Is a BSN the Key to Nursing Leadership and Management Positions?

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There are many pathways to a satisfying career in nursing. Some nurses want to hit the floor as soon as possible and are happy with whatever credentials will get them there. Some nurses want to spend a little more time on their training to increase their career options down the road. Still other nurses work toward a particular goal they have in mind—like nursing leadership and management positions.

Nursing is an amazing field because there are so many options. Whatever your priorities are, there are nursing pathways to help you get there.

Of course, the more information you have on the career options for nurses, the better! You can become a registered nurse (RN) for example, without a Bachelor’s of Science in Nursing (BSN). But with so many healthcare institutions pushing for more BSN nurses, many are wondering if nursing leadership and management positions are only going to be accessible for nurses holding a BSN.

We asked experts in nursing to share their insights to help inform you about the best way to achieve your career goals. Read on to get a better picture of what nurses need to advance into leadership positions.

How do nursing leadership and management positions work?

If you are already working as a nurse, you might know what these positions look like. “Leaders or nurse managers are responsible for guiding, organizing and supervising nurses,” says Rebecca Lee, RN and founder of Remedies for Me. Lee says nurse managers and leaders also oversee ancillary staff, which includes nurse’s aides, licensed practical nurses, unit clerks and other administrative staff.

“They also keep the organization and staff members up to date on quality standards and maintaining national patient safety goals,” Lee says.

Because these roles take on some of the administration duties for a unit, nurses in management positions may spend less of their time tending to direct patient care. That being said, it’s not all paperwork and managing schedules—nurse managers still train staff nurses and get their hands dirty. Like other industries, the higher up in the hierarchy of leadership you are, the less hands-on your work will be.

What are some common nursing leadership and management job titles?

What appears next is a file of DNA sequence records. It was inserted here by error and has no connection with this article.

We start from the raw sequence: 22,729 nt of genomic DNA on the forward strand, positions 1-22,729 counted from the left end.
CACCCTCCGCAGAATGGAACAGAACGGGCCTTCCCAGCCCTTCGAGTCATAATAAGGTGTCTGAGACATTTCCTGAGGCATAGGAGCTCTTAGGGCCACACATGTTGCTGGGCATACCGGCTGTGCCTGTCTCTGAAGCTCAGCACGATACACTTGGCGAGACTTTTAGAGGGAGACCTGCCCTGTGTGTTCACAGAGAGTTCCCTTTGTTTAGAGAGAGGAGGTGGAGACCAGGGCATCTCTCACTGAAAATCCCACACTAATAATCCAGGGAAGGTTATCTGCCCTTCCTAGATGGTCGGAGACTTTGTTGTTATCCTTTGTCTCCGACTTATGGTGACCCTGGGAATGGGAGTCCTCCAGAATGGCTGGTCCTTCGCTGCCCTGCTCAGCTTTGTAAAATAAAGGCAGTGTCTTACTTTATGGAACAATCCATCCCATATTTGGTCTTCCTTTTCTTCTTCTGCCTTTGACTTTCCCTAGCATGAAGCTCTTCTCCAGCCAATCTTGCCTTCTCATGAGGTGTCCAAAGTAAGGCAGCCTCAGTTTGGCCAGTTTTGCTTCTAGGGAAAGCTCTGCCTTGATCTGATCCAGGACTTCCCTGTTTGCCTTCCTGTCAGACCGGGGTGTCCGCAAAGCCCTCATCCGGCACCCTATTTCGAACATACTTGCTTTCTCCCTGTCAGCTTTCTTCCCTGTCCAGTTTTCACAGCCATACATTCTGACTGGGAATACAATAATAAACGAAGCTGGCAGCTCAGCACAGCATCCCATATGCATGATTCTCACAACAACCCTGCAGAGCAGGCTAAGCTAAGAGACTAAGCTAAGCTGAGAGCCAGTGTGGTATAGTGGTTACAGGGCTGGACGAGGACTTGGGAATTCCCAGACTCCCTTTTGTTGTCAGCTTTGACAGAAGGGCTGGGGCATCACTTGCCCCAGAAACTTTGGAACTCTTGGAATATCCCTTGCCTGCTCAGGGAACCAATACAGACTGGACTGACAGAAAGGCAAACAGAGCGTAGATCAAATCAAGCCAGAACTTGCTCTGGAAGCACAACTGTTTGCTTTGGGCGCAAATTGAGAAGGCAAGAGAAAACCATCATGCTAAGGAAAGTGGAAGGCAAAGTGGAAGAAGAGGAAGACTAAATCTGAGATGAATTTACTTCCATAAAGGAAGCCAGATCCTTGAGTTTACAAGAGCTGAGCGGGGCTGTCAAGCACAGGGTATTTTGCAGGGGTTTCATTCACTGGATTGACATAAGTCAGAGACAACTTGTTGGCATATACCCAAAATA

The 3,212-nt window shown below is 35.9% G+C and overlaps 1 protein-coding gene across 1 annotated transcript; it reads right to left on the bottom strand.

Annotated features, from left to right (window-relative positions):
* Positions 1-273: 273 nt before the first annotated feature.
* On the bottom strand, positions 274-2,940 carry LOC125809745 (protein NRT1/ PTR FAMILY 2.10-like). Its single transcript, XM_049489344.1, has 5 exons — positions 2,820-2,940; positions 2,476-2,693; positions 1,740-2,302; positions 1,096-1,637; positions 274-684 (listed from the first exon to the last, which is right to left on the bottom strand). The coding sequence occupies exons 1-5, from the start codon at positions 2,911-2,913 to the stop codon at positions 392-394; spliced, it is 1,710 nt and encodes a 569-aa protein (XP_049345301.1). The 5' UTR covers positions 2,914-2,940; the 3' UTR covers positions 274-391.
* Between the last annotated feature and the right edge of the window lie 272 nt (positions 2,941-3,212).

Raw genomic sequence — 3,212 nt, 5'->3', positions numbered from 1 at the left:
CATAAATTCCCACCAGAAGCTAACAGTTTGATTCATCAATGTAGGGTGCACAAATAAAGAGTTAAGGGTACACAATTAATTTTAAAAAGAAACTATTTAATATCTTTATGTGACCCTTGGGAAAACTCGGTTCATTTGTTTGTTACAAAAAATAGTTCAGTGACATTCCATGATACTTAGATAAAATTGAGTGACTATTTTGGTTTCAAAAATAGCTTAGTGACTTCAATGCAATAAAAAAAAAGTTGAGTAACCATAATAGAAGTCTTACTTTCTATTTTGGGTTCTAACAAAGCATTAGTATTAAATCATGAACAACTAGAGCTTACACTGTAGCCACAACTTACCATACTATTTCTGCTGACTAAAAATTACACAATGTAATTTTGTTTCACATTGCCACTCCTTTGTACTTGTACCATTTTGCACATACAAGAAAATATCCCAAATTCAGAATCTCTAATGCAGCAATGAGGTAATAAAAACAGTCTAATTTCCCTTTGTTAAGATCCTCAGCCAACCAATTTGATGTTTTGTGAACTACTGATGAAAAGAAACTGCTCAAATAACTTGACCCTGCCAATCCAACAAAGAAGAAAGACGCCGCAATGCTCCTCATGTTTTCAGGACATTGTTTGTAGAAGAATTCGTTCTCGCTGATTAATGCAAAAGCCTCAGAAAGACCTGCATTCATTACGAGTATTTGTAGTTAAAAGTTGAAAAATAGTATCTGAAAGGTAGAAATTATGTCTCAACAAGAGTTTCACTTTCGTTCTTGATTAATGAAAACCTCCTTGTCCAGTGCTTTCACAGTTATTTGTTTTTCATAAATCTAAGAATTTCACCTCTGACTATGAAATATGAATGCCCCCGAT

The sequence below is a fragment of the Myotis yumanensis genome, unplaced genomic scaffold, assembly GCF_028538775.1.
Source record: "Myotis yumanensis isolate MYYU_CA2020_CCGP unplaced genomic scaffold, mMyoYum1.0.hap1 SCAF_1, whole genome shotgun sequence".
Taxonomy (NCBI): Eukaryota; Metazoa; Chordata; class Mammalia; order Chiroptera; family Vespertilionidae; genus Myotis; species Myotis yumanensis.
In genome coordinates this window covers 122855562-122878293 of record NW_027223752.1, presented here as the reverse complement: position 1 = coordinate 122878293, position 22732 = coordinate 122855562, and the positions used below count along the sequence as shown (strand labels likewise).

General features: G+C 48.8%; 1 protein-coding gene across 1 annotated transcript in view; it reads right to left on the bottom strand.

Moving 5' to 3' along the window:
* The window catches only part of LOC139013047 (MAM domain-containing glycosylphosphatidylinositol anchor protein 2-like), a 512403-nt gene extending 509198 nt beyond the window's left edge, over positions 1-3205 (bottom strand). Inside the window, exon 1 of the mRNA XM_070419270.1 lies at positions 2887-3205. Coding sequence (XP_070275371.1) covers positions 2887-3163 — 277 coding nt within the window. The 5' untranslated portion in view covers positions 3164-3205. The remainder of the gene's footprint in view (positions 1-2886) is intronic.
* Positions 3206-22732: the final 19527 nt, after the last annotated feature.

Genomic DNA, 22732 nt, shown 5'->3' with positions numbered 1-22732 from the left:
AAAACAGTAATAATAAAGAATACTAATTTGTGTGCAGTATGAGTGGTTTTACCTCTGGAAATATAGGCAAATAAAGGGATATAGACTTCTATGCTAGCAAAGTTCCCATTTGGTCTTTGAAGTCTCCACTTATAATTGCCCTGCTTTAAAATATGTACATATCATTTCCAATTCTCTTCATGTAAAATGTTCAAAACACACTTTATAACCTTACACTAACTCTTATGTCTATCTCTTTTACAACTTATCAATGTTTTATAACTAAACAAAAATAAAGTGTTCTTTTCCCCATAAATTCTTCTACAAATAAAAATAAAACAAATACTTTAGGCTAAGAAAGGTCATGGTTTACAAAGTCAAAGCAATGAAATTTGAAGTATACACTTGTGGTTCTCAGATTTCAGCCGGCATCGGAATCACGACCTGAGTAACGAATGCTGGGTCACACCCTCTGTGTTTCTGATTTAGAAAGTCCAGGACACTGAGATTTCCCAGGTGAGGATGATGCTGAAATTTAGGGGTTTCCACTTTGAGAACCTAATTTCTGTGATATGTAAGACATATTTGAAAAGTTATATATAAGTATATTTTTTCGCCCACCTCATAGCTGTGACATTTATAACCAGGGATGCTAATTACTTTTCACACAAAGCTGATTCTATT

Of course, not all positions that fall under the umbrella of management come with the straightforward title of “nurse manager.” There’s a variety of titles that fit the bill—here are a few of the most common:

  • Patient care director
  • Head nurse (in many different units and specializations)
  • Chief nursing officer
  • Nurse unit manager
  • Nursing supervisor
  • Lead charge nurse

“It is very rare that a nurse without a BSN would be hired for a leadership or management position,” Lee says. Even then, Lee adds that many hospitals search for nurses with a Master of Science in Nursing to fill important, higher-level management positions.

Why does a BSN matter?

“Most nurses, whether BSN-prepared or not, will start working at the same level as a staff nurse,” says consulting nurse practitioner Yvette Conyers.

It’s true the starting point for RNs—working as a staff nurse—remains the same for both BSN and ADN nurses. So why do healthcare providers care if nurses have a BSN? Conyers says part of the reason traces back to employers aligning with The Institute of Medicine’s 2010 recommendation, which is to have 80 percent of nurses holding a Bachelor’s of Science by 2020.

Additionally, some research has shown that increased nursing educational attainment leads to lower patient mortality rates.* While this research does focus on a specific area of nursing, it does give additional support to push for more BSN nurses. Additionally, some states are looking at creating a mandate for new nurses to have a BSN—one of which was recently signed into law in the state of New York. Yet another factor in the push for BSN nurses is a desire from administrators to be designated a “magnet hospital,” which requires high standards for patient satisfaction and staff education.

Future-proofing and aligning with what employers may demand, rather than prefer, is rarely a bad idea. But as things currently stand, the best reason for earning a BSN may be its ability to remove barriers to nursing career advancement.

“Job opportunities may vary as one continues in their career, but BSN-prepared nurses may have more of them,” Conyers says. “They will be able to climb their career ladders quicker and move around within the organization with more ease.”